Mr. Trump has repeatedly lodged at Secretary Clinton the criticism that despite her promise to support a robust economy for the State of New York, she did not create jobs during her tenure as Senator and many jobs left upstate New York (e.g., Albany) during those years). A few points are deserving of attention.
- A Senator is a member of a 100-body chamber, and each Senator receives one vote. The more effective Senators are able to convince broad coalitions to coalesce around issues that they defend, but nevertheless, one person one vote. Even the most effective member of the Senate has her limits, and for the first six years in which she was in the Senate, she was a minority member in the already supermajoritarian institution.
- Senators are not the proper scapegoat for job creation or lack thereof. Rather, one should look to the governor and state legislature (as well as the president himself/herself).
- While Mr. Trump could seek a more general attack on the Democratic Party’s economic policy (if ignoring the reality of job losses under Reagan, Bush Sr., and W. Bush, and job creation under Clinton and Obama), the further limit that Mr. Trump would face in such a line of attack is that Secretary Clinton served as Senator during the Bush Administration, the economic policies of which set the American economy into the worst economic devastation it had seen since the Great Depression. Disentangling the federal-level depression from the potential gains that New York State might have obtained is difficult.
- To the extent that it is possible to disentangle the federal and state economies amid such economic devastation (with economic losses vastly preceding the collapse in 2008), Mr. Trump would face the further hurdle that for the first six years of Secretary Clinton’s tenure as Senator, the Governor of New York was Republican George Pataki. Thus, both the federal and state executive level offices were occupied by the members of Mr. Trump’s party.
Mr. Trump’s accusations extend to the setting of tax rates as well, again an issue that is not determined unilaterally (certainly not in a healthy democratic republic such as the United States (for now)) and certainly not by one who has occupied the roles of First Lady, Senator, and Secretary of State.
Attacking one’s opponent is unappealing but expected. But ideally it should be grounded in the reality of the politics that you seek to govern. What's worse, he now routinely articulates -- even in the second presidential debate -- that he intends to put Secretary Clinton in jail should he be elected, a move that we see not within democracies but rather totalitarian regimes. Americans have the right to vote for their Commander in Chief, not the Dictator in Chief.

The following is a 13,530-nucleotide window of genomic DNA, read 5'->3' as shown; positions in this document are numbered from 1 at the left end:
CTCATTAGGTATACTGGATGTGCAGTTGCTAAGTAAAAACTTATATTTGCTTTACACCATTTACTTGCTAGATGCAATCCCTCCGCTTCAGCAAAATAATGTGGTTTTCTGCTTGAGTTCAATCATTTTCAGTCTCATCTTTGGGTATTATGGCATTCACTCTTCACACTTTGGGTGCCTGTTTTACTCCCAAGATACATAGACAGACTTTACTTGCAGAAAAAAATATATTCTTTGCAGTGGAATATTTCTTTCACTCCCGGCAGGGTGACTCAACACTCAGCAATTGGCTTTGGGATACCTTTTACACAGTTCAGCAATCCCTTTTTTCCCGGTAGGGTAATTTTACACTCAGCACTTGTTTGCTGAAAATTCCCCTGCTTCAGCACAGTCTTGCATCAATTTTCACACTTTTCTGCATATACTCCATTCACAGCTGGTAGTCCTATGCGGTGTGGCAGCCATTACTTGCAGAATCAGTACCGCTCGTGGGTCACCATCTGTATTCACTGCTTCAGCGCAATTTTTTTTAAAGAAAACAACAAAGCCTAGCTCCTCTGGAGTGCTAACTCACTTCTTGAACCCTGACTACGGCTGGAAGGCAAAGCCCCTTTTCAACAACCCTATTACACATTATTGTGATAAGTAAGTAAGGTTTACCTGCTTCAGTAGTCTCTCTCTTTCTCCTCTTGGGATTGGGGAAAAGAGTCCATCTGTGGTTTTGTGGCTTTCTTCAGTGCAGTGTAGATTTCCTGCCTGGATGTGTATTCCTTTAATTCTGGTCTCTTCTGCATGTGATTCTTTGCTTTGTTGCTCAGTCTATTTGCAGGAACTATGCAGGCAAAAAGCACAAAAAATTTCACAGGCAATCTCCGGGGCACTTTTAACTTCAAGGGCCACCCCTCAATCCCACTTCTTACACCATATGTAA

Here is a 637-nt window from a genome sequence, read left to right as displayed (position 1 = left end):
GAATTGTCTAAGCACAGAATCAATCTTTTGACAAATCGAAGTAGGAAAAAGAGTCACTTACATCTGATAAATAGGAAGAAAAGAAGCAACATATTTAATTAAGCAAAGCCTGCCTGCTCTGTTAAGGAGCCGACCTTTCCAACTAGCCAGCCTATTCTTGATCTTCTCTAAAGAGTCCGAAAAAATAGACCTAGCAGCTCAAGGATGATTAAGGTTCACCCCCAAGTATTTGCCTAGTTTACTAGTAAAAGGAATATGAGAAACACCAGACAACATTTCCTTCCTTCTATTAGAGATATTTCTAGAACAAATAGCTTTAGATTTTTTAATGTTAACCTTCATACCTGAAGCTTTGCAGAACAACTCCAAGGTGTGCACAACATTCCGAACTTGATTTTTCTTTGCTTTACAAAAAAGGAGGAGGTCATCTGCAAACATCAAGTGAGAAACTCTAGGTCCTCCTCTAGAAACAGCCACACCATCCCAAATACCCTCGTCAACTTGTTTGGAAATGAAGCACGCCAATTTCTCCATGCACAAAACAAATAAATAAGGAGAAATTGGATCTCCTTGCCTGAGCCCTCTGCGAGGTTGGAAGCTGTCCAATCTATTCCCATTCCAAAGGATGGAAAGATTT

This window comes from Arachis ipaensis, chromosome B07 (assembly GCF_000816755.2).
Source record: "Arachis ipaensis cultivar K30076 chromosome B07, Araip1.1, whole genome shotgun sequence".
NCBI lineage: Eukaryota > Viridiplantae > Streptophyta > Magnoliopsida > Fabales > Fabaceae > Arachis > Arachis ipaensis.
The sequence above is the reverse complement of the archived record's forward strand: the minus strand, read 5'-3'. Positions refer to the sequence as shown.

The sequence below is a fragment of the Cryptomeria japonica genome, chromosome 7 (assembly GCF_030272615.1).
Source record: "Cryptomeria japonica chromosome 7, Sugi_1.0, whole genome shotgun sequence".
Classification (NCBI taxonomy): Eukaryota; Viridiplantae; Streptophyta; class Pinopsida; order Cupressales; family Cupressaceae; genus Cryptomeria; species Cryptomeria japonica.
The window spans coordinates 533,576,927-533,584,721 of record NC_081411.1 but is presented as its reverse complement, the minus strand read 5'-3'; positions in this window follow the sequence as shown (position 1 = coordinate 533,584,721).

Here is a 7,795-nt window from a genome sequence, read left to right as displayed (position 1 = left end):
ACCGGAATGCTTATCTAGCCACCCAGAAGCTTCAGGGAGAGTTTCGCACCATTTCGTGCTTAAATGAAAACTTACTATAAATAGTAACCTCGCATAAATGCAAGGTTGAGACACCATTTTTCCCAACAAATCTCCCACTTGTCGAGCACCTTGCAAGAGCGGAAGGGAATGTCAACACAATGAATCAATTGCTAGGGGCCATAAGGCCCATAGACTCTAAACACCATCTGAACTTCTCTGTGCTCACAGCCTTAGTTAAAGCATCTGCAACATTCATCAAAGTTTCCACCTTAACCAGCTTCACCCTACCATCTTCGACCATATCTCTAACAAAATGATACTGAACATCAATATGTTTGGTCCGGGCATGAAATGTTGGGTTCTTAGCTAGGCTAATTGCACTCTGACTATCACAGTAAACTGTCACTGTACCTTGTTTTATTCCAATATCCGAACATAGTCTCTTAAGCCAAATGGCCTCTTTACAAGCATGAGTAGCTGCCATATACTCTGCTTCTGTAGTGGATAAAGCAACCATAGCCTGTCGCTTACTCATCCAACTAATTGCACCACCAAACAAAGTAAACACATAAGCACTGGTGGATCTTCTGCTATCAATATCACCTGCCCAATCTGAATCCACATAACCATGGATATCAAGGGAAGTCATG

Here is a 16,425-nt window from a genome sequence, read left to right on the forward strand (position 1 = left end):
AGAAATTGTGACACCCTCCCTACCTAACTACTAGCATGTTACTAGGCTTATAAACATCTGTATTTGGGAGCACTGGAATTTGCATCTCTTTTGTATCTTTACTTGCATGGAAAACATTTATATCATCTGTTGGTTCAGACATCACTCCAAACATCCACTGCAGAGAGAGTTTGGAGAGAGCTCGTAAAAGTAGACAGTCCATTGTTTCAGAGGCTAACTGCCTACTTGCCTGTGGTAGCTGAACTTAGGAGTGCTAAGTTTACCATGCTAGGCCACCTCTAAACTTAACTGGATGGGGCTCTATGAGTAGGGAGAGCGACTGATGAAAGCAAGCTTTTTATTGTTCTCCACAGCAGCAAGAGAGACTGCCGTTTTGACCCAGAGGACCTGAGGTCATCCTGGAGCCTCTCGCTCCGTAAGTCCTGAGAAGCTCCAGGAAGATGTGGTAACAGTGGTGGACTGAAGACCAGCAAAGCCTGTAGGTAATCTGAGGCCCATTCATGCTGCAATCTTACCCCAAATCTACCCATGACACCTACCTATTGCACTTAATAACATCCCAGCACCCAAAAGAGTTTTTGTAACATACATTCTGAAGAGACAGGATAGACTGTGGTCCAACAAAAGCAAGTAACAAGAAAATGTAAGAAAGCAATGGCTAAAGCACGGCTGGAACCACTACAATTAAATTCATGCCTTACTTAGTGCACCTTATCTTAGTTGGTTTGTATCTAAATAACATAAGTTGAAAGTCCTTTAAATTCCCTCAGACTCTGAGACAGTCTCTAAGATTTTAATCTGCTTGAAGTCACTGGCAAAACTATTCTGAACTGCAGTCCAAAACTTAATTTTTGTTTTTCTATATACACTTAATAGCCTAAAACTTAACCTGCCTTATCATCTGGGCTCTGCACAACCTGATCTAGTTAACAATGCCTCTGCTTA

He appears further to have a disturbingly limited understanding of the implications of moratoriums on federal regulations, which he has also proposed. Regulations are the bread and butter of policymaking in the United States, and whether you think that's for better or worse or for better and worse, halting the entire system in its tracks would be throughly damaging to the American economy, in addition to tying the government's hands with respect to responding to crises and other critical conditions. And not only would it be detrimental to our economic system and beyond, it would be illegal given the mandatory nature of much rulemaking and the inability of the president to circumvent those regulatory requirements.
In the aftermath of his attack on the Khan family amid the Democratic National Party’s nominating convention, Mr. Trump insisted vociferously that contrary to the allegations, he had read the Constitution of the United States, all while insisting that Mr. Khan had no right to lodge those attacks. Perhaps Mr. Trump ought to have read up to the First Amendment.
The questions as to Mr. Trump’s understanding of the Constitution has been on full display with his disparagement and even press credential revocation of those media outlets that are particularly critical of him (e.g., the Washington Post). Whether politicians like the reporting or not, an independent and well-functioning press is essential to a healthy democratic republic such as ours (for now), and we have not seen from other mainstream candidates such blatant opposition to media outlets. Indeed, Mr. Trump has most recently threatened the New York Times with a lawsuit due to its reporting of the allegations of sexual harassment and assault by those with whom he previously has worked and interacted.
Whether or not the sexual assault claims ultimately prove true, they are consistent with prior patterns of behavior and are reported by one of the most well-regarded newspapers in the United States, and investigating such serious charges in the Republican nominee can hardly be construed as defamation. And indeed, so many of the great stories of our time (think Watergate) would not have been possible but for the solid investigative journalism that is all too rare nowadays (though which got a nice shout-out with the Academy Award-winning Spotlight). We cannot elect a president who fails to recognize, let alone appreciate this. Fortunately, the New York Times held its ground in responding to Mr. Trump's lawyers: "If Mr. Trump disagrees, if he believes that American citizens had no right to hear what these women had to say and that the law of this country forces us and those who would dare to criticize him to stand silent or be punished, we welcome the opportunity to have a court set him straight." Before proceeding with his case, he and his lawyers would be well-advised to take a look at the landmark Supreme Court case of New York Times v. Sullivan (1964).
If Mr. Trump intends to insist his capacity to lead the most powerful nation in the world, he might want to take a civics lesson (or three).